The new compilation Andina opens with “La Chichera,” an iconic Los Demonios del Mantaro recording popularized in the mid-1960s. Martin Morales, the force behind Andina, remembers the song best from his childhood, recalling when he’d dance to the jazz-inspired cumbia as a 6-year-old with his grandmother while she cooked.
“I was born on the coast, but my mother and grandmother were from the Andes. They were andinas. That’s the name for women from the Andes, ingredients, dishes, and music. And so, this is a tribute to them,” he said.
In some ways, Andina is an ode to a personal Peru that Morales, a Michelin-starred chef, restaurateur and founder of the label Tiger’s Milk Records, reconnected with while traveling through the country, researching music and food. Morales was born in Peru, but left as a teenager and settled in the United Kingdom. About two years ago, he teamed up with dubstep producer DJ Mala and embarked on a journey to learn more about Andean sounds. He later partnered with Tiger’s Milk co-founder Duncan Ballantyne and music collector Andres Tapia del Rio to release some of the recordings he’d dug up on his travels for a three-part series that starts with Andina, but will eventually encompass music from other parts of Peru.
Andina, released today with Strut Records, highlights and preserves many of Morales’ discoveries and rediscoveries. The album takes legendary Andean recordings originally released between 1968 and 1978 and brings them soaring into the present day, restoring their sound and production. The songs come from labels such as Sono Radio and El Virrey and in many cases are premiering for the first time since their original vinyl debuts.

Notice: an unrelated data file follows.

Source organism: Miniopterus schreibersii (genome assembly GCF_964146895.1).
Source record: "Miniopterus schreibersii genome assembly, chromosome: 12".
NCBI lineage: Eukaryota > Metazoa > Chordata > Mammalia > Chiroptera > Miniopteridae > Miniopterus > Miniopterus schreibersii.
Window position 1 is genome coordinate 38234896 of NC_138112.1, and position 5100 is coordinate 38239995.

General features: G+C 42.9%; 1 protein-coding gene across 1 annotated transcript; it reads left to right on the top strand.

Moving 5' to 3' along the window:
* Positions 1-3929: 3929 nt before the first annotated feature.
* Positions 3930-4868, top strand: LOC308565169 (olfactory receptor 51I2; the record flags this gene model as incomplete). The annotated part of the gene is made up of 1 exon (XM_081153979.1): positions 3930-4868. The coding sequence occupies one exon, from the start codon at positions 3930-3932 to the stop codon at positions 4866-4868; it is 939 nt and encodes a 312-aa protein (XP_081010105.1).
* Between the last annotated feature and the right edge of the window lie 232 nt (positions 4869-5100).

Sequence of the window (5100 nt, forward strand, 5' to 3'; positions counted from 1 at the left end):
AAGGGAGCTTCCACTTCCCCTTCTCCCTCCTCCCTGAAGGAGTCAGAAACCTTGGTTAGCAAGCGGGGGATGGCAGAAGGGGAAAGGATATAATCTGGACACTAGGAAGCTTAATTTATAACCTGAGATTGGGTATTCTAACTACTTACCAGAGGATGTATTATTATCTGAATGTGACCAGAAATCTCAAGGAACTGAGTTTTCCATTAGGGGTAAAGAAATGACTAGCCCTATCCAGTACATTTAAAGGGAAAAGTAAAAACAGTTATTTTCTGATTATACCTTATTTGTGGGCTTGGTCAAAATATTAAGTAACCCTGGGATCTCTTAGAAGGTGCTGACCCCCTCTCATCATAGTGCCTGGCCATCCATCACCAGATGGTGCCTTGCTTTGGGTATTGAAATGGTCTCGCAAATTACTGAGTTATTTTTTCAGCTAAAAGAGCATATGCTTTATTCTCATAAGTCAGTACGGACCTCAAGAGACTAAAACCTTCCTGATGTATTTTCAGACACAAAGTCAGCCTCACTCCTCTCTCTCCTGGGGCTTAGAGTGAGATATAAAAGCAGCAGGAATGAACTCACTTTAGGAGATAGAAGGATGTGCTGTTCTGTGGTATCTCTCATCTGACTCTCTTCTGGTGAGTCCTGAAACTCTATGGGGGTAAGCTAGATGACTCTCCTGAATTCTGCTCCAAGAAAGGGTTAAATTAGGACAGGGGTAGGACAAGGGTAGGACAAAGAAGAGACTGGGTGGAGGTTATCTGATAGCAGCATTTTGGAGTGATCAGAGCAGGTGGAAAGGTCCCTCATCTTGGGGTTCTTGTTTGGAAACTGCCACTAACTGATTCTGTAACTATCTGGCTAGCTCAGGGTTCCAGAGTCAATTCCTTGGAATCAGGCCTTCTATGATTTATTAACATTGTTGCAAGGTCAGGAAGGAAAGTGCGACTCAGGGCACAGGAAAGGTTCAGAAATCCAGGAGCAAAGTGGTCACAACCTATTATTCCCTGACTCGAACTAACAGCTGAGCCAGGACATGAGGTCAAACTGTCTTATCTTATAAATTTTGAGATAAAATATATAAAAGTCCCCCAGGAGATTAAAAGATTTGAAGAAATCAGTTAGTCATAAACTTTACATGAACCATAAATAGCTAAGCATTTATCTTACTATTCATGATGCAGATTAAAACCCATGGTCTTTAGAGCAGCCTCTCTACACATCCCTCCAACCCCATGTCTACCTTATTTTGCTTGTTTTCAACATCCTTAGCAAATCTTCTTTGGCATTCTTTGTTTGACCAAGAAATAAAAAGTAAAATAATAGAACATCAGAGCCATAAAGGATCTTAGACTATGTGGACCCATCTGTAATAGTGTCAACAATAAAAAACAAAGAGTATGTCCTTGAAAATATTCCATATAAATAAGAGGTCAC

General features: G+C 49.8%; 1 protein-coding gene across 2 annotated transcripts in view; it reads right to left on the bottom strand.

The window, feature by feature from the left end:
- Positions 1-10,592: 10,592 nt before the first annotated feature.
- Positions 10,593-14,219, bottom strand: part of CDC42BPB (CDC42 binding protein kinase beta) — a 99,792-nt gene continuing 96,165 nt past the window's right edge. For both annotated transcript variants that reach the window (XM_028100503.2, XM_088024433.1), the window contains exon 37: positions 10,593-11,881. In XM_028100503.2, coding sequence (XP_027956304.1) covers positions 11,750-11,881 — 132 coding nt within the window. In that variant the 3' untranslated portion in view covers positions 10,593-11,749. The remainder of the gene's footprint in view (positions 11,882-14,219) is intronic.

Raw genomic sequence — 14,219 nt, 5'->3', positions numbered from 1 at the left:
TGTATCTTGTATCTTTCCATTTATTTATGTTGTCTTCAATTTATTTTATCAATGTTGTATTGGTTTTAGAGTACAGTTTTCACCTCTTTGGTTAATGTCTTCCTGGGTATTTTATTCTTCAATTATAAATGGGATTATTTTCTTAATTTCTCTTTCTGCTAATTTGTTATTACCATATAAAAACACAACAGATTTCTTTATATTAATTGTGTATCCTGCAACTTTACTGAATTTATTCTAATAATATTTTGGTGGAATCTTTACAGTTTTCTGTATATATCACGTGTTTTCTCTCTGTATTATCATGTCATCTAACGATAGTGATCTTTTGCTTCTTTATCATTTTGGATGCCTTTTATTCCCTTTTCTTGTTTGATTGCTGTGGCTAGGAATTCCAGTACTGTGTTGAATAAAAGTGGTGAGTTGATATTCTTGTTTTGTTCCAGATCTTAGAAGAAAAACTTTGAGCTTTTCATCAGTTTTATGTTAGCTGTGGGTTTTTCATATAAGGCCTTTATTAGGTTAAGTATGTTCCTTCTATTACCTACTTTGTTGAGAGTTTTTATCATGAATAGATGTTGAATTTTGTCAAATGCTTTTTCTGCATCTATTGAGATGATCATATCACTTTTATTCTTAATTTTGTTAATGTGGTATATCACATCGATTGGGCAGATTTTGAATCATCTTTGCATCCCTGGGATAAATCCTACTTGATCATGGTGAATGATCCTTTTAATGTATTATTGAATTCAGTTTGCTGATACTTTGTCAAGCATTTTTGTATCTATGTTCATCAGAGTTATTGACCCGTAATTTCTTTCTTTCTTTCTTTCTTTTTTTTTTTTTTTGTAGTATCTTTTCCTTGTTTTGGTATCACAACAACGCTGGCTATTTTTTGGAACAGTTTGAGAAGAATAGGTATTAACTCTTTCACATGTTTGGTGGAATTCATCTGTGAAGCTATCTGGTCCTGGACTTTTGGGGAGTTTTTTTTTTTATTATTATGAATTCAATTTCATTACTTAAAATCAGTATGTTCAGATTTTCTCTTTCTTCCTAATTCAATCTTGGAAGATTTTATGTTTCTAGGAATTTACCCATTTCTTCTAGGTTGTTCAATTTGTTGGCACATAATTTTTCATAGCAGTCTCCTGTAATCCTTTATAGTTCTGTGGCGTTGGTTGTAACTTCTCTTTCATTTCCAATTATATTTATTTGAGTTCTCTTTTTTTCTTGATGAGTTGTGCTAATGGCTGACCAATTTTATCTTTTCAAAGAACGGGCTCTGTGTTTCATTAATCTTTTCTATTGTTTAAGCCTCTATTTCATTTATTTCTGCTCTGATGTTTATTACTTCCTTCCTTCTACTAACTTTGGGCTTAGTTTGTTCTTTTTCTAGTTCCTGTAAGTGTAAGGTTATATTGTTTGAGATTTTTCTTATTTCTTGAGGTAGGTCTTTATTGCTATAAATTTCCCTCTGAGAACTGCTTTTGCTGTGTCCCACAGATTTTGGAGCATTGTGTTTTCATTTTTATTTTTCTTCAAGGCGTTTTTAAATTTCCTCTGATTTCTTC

“La Chichera” is, appropriately, the first track: The song was so ubiquitous on the streets of Peru that its composer Carlos Baquerizo Castro once remarked, “The entire world has danced to ‘La Chichera.’” When Castro recorded “La Chichera” with the band Los Demonios del Mantaro, part of the song’s magic was bare-bones simplicity, crafted with a saxophone, drums, a clarinet and a rondín. On Andina, the release comes surging back to life, feeling fuller and brighter.
La Perúanita’s “Recuerdo Corazon” also makes an appearance, notable for a rhythm Morales describes as “bass-driven funky huayno.” (“Who would have thought? And Londoners and New York clubbers love it!” Morales said).
“They are rare to find, we heard them on our travels and when I was a kid. They represent a broad section and also an era of heavy migration when andinas and andinos traveled to the capital and were influenced by urban sounds, dance music, and more,” Morales explained.
The project fits into the revival of chicha and cumbia that has taken place over the last decade. The boom started with Barbes Records’ 2007 release Roots of Chicha: Psychedelic Cumbias from Peru, and most recently included the relaunch of Discos Horóscopo, the legendary chicha label from Lima. Andina stands out for its insistence on smashing what Morales refers to as clichés in Andean music, and revealing some of the most unique gems that showcase the diversity of the region.
“It’s time people understood that Andina music is more than just pan pipes. It’s a whole world of danceable music; it can be funky. It can have zampoñas and charangos, harps and violins but also can have tropical, cumbia or funk in the mix, too,” Morales said.
Andina: Huayno, Carnaval and Cumbia – The Sound of the Peruvian Andes 1968-1978 is out now on Tiger’s Milk/Strut. Purchase the vinyl, CD or picture disc on Bandcamp.